By Jef Rietsma
After a few months of negotiation, the Vicksburg Village Council June 1 approved a three-year agreement with the Vicksburg Historical Society.
Village manager Jim Mallery explained the details. “The historical society is responsible for approximately $1,000 per month for the utility expenses associated with the property. Those utility expenses will be reviewed prior to June 1 each year to assure they’re in alignment with what the lease agreement states,” he said. “Also, if this agreement would not continue after three years, the Historical Society would have 180-day advance notice of that.”
Mallery said he does not expect the village will have to exercise that clause, but it was added at the request of the Society. He said the two sides worked together in what he called a “win-win situation for each group.”
“We took what was at one time going to be a one-year agreement and moved it into a mutually beneficial, three-year agreement,” he said.
Next, Mallery addressed the issue of police brutality in light of the death of George Floyd in Minneapolis. He vowed that such a situation will never happen in Vicksburg.
“I just wanted this council and the citizens we serve to know how deeply troubled I was as a person who has been involved in policing – troubled, disturbed, disgusted – the actions of those officers shocked my conscience,” Mallery said, adding that his personal philosophy related to policing is based on procedural justice, police legitimacy and providing while serving.
“Our fundamental, foundational obligation to citizens, as it relates to our officers interaction with them, is we treat everyone with dignity and respect, regardless of their lot in life, regardless of their background, regardless of where they live in this village or live in this world, and specifically, regardless of the color of their skin.
“We treat human beings with dignity and respect, and those expectations will never waver in any organization I’m responsible for to deliver police services.”
In other action, Mallery requested that board president Bill Adams, and trustees Carl Keller and Rick Holmes remain as Vicksburg’s representatives to the South County Sewer Authority.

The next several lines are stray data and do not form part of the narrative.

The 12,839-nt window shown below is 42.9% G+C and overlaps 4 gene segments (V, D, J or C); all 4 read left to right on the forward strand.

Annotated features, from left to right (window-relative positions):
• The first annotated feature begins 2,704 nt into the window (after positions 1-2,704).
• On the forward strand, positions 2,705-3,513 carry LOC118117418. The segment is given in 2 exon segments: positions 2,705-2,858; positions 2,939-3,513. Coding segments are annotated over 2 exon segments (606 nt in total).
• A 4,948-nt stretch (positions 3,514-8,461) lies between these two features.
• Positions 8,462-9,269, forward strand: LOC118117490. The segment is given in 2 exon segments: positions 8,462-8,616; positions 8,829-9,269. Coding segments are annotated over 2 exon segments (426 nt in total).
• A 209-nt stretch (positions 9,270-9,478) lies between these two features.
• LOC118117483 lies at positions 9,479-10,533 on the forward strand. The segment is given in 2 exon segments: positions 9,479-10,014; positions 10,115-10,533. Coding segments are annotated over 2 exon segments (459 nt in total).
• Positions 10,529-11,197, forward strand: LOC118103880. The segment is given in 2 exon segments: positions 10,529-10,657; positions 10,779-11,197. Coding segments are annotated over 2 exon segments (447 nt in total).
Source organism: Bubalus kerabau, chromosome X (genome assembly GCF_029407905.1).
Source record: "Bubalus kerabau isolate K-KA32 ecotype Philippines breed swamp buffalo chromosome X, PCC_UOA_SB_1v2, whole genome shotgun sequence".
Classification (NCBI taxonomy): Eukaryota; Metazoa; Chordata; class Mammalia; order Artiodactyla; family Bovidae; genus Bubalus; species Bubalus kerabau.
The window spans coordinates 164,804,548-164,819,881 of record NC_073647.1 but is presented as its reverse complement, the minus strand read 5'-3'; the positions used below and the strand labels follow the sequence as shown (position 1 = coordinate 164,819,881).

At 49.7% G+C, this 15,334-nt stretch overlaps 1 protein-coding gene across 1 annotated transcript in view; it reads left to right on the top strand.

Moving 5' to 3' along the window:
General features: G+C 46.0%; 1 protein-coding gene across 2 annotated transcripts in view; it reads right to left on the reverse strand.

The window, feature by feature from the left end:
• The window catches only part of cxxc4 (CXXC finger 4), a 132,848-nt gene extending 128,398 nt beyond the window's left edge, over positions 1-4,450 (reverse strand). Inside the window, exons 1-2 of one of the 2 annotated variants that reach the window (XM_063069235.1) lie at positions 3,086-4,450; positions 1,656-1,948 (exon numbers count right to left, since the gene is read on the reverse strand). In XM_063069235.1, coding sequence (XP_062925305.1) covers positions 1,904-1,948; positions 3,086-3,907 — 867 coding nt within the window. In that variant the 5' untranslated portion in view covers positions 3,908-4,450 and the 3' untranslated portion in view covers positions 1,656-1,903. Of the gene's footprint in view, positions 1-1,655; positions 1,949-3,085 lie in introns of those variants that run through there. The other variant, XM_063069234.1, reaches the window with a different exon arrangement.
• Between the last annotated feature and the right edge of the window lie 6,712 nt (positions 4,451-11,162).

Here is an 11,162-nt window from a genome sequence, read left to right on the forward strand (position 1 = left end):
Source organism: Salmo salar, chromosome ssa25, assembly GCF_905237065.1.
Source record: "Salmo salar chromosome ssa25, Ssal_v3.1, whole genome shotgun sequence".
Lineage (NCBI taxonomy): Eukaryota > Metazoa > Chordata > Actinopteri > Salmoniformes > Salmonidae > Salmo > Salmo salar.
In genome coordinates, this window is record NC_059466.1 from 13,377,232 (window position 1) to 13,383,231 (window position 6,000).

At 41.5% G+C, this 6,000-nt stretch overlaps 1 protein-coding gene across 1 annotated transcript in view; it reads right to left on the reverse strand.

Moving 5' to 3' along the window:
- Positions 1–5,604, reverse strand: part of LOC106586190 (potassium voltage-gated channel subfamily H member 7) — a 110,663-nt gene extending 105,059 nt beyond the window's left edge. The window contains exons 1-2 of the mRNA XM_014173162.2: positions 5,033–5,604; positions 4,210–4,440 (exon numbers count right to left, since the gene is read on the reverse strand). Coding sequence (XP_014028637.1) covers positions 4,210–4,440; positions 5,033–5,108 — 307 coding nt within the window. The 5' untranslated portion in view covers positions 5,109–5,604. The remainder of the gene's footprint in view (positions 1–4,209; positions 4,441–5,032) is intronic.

At a June 15 meeting, council members heard from council member Gail Reisterer regarding Mallery’s annual evaluation. She said Mallery has “again performed extremely well for us.”
“Out of a possible 480 points he achieved 424.5 of those points and an overall score of 4.4 out of a possible 5,” she said. “So, a nice, strong evaluation.”
Council members then heard from village treasurer Michelle Morgan regarding an ordinance related to delinquent taxes. Morgan said the ordinance puts unpaid funds on the village’s 2020 tax rolls unless the delinquent amounts are paid by the end of the calendar year. The deadline has always been the end of June, but Mallery said a concession was made this year only.
In all, there are 23 debts to the village, a higher number than usual, Morgan said. A burned house the village had to demolish contributed to the higher-than-normal number, she noted.
In advance of the village’s anticipated approval of its 2020-21 fiscal year budget June 29, Mallery provided more information. He started with good news, as Mallery said the village’s $45,000 state-shared revenue payment for June was at least 50 percent more than anticipated.
Mallery said the proposed budget reflects a 10 percent reduction in tax revenue and a 35 percent reduction in state funding from the prior year.
He said the village will analyze its budget every two months beginning in September. “I anticipate our amendments, especially on the revenue side through the 2020-21 fiscal year, will tick upward because of the conservative nature we’re structuring this budget.
“But, to present the budget under those constraints, you’ll see each of the departments are cut besides the elimination of part-time, which is seasonal staff, so we’re losing 80 hours a week at DPW,” Mallery continued, noting the department’s proposed budget is $328,225. “I don’t anticipate any service reduction to our citizens, though, under this budget. I believe we’ll be able to keep the same level of service.”
Its budget represents a 14.5 percent reduction from a year ago and reflects a staff of four full-time employees. He anticipated more discussion at a June 29 meeting to focus on the village’s capital investments, including a projected $225,000 pole barn for the DPW.
Mallery said the village for 2020-21 is budgeting allocations for a significant infrastructure project, eight parks, street maintenance and a comprehensive preventive-maintenance program.
Regarding police, Mallery said its recommended budget is $591,805, a 7.6-percent reduction from the 2019-20 fiscal year. It reflects contractual salaries and funding for a chief, five full-time officers, a school-resource officer and 24/7 police service.
“Our daily neighborhood canvassing will continue, all businesses within the village will be checked nightly, we have customer service follow-ups, we do year-round vacation checks, and starting here in July there will be organized weekly interactions with youth of Vicksburg throughout the summer months,” Mallery said. “And, I’m happy to report the Vicksburg Foundation did approve our grant request for body cameras.”
He expects officers to be equipped with the body cameras by the end of the calendar year.
Mallery said the village’s downtown development authority expects to dress up downtown with new U.S. flags, dog stations and seasonal flowers. In addition, the village plans to continue working with the Vicksburg Foundation and put $18,000 toward the downtown façade loan program. The foundation is awarding $12,000.
Vicksburg Council, Historical Society, Reach Agreement
By Jef Rietsma